Why Abuse Survivors Often Forget to Tidy Up Their Things

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One of the biggest mistakes you can make is assuming that the effects of abuse are only visible on the surface. Living through abuse leaves deep emotional and psychological scars that can manifest in various aspects of life, including daily routines like tidying up personal belongings. Here are 10 reasons why abuse survivors often struggle with keeping things organized.

Let’s start with the first one: hypervigilance.

Have you ever noticed how some abuse survivors seem constantly on edge and struggle with keeping things tidy? It’s not just a matter of being disorganized; it’s tied to their experience of trauma. Survivors of abuse frequently develop hypervigilance as a way to stay safe. This means they’re always on high alert, scanning their environment for potential threats rather than focusing on everyday chores like cleaning up. This hyper-awareness can make it hard for them to relax enough to tidy up. Imagine feeling like you need to watch your back all the time—it’s exhausting, and it makes simple tasks feel overwhelming. When their mind is busy scanning for danger, organizing personal belongings might not seem important. Their energy is focused on staying safe, not on making sure everything is neat and orderly. Sometimes, reminders of past trauma can trigger this hypervigilance. It’s like their body and mind react automatically to any sign of danger, real or perceived. In these moments, cleaning up or tidying their space becomes less of a priority. Their mind is occupied with survival instincts rather than household tasks. It’s not that they don’t want things to be tidy; it’s that their brain is wired to prioritize survival over cleanliness. This constant state of alertness can be exhausting and draining, affecting their ability to concentrate on tasks that might seem simple to others.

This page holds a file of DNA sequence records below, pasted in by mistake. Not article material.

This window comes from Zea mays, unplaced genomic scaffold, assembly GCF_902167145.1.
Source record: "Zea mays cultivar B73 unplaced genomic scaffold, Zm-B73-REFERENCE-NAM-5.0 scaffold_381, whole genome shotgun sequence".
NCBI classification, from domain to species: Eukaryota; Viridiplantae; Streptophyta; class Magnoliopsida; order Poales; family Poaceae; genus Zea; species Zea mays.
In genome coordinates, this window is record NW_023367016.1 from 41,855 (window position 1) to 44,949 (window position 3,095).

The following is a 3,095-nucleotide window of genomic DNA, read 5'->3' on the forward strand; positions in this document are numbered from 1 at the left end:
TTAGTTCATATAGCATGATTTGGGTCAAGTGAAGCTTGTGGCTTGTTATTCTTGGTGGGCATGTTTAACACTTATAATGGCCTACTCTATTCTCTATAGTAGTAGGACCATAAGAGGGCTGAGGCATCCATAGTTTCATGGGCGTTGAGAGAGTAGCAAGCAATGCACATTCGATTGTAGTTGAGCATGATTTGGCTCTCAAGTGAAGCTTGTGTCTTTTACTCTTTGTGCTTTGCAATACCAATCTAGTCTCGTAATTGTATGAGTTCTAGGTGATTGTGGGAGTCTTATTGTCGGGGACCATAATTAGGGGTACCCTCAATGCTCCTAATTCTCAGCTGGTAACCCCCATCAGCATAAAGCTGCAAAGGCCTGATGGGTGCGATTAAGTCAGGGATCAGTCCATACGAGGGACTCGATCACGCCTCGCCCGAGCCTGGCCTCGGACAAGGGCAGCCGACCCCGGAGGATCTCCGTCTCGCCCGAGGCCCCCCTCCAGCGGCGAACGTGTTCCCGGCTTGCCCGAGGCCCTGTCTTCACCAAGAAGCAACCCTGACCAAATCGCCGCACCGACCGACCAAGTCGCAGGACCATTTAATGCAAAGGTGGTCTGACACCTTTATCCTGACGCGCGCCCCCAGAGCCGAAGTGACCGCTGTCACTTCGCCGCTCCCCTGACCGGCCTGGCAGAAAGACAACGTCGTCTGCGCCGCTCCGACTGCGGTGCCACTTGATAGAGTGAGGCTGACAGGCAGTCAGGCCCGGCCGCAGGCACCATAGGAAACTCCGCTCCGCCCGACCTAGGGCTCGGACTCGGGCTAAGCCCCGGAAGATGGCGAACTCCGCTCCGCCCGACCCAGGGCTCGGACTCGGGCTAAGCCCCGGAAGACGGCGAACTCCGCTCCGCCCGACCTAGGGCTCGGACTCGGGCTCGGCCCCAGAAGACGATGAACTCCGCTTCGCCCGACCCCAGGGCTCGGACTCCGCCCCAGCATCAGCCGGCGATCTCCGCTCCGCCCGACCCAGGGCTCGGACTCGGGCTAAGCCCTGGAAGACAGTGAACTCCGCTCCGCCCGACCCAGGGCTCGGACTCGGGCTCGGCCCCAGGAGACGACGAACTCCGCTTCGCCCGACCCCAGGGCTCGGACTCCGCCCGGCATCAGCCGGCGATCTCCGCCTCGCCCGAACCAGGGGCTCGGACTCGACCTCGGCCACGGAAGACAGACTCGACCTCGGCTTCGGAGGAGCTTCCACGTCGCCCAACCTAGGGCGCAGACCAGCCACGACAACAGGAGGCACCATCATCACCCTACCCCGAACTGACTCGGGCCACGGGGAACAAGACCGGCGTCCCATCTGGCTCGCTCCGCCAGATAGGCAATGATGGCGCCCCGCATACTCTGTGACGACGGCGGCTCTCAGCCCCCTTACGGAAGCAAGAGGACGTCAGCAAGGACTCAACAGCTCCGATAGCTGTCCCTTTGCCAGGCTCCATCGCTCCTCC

Number two: emotional overload.

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